It offers both a global vision of the process, explaining what it consists of, what for, the phases that make it up, the methods to carry it out, etc., and a specific vision on the obtaining of evidence. It is important to keep in mind that despite the fact that the guide makes an initial approach to digital forensic analysis, it focuses mainly on the phase of obtaining evidence and that is its objective.
The target audiences of this document are professionals from the IT sector: IT support technicians, system administrators, network administrators, malware analysts, etc., that have computing knowledge but aren’t familiar with the digital forensic analysis process and might have to face an incident that would require using one of these processes.
The document aims to be a practical guide with the steps to follow if an incident arises that requires gathering necessary evidence to carry out a subsequent analysis that leads to a solution for the incident itself, this subsequent analysis is beyond the focus of this document.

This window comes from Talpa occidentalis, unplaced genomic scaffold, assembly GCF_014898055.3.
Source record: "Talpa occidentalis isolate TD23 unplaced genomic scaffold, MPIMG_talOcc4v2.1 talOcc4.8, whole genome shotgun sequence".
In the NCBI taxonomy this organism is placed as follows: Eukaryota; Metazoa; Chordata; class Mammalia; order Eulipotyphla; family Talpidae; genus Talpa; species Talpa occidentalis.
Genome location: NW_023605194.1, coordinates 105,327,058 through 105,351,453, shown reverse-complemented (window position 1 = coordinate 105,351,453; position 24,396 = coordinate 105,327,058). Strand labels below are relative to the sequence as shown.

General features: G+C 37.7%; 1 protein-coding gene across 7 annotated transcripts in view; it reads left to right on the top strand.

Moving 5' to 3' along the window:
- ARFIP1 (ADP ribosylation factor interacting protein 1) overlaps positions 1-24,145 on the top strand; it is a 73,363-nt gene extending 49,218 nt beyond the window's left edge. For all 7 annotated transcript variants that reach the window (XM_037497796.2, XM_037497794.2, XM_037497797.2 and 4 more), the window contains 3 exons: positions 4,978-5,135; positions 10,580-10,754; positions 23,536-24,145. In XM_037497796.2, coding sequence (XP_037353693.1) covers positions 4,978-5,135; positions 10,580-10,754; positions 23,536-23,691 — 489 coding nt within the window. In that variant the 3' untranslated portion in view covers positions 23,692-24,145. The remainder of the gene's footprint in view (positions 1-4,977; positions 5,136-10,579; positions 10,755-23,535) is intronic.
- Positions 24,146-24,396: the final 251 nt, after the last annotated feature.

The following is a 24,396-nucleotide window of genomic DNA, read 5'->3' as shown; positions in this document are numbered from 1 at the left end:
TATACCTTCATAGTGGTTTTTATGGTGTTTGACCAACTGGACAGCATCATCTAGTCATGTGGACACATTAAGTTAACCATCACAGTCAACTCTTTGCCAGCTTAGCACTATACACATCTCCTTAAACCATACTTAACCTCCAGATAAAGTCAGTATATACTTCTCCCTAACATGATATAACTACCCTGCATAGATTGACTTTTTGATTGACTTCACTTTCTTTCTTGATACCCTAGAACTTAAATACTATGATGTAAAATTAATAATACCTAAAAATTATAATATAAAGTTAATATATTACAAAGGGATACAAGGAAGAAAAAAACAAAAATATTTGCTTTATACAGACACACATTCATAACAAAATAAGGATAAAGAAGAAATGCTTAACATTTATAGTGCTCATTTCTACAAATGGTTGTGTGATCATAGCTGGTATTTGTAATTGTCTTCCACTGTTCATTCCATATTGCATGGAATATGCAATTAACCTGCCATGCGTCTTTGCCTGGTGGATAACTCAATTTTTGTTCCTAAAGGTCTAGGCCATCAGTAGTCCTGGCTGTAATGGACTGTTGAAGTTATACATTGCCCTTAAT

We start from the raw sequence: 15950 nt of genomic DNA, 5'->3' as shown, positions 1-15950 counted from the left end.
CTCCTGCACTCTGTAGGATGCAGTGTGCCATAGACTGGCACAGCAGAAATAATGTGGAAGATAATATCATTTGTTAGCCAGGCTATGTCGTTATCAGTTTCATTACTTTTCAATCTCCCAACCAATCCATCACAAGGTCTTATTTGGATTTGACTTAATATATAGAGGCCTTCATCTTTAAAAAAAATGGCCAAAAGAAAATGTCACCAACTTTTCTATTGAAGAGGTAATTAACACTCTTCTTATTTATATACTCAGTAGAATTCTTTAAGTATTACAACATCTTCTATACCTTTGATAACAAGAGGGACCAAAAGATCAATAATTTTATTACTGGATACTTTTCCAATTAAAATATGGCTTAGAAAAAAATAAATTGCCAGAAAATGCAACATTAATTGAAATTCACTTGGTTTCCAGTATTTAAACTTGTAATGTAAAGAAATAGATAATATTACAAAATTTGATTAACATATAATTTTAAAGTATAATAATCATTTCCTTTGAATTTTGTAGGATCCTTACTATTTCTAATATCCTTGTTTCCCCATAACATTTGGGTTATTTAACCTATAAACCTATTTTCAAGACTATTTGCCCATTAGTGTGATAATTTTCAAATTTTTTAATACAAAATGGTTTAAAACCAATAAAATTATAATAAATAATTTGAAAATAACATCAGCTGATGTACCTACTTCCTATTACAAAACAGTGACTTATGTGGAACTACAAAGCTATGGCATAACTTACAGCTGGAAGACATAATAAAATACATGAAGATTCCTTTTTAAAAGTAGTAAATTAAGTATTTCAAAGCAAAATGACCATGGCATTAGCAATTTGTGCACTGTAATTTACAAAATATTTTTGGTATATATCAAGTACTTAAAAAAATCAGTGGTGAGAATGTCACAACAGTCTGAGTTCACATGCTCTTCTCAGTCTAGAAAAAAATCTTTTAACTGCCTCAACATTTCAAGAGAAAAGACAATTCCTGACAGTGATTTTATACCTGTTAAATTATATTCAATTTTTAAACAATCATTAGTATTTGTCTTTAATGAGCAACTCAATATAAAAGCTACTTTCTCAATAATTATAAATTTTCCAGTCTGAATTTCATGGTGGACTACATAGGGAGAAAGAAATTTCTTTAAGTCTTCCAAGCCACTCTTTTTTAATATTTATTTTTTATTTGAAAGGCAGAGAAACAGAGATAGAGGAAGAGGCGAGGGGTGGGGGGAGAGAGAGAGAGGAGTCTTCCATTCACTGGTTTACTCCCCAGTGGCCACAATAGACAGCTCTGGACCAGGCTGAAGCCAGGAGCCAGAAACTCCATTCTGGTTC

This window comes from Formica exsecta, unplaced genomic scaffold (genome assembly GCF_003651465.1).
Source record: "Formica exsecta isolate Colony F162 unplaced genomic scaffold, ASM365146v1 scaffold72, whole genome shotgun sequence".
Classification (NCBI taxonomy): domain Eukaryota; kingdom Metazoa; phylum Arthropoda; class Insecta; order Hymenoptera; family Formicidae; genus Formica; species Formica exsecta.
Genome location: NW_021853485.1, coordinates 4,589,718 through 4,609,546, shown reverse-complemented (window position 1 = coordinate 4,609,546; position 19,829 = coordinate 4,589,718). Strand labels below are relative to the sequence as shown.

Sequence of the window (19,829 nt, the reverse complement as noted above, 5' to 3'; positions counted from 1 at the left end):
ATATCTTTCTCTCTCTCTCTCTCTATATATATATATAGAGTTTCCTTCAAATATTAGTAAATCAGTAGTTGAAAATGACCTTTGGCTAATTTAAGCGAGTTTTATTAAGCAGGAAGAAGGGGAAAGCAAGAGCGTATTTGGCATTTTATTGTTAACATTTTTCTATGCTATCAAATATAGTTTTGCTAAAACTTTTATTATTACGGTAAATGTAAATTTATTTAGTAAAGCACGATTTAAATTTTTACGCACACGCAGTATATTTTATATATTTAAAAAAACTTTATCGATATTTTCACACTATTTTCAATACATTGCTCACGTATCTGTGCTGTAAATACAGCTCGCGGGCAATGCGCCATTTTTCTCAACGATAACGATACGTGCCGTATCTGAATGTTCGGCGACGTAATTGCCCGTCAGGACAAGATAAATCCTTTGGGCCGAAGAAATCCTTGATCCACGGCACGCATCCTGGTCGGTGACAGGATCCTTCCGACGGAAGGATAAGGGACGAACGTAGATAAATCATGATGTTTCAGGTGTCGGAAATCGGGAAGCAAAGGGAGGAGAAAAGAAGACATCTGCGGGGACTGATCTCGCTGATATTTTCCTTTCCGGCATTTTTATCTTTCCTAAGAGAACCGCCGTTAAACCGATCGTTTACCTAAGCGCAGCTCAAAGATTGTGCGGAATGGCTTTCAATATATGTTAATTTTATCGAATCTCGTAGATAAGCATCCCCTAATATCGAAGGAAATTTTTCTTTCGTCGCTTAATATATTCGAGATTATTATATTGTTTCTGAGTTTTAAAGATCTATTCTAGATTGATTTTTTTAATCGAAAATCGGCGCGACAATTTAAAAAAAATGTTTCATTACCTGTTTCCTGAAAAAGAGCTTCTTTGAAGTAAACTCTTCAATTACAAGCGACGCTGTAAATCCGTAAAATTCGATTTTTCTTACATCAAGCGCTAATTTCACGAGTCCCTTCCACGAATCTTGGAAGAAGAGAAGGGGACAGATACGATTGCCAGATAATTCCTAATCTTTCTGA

It focuses in incidents related with data exfiltration, fraud, malware, non-authorized access, inappropriate use of resources, intellectual property or denial of service. There are other types of incidents, mainly related to child pornography, justifying acts of terrorism, extortion (this group includes cyber harassment, cyberbullying, grooming, sexting or intimacy infringement), etc., which must be passed on to the appropriate authorities for them to start an investigation and take the measure they deem appropriate. These kinds of incidents are beyond the focus of the document.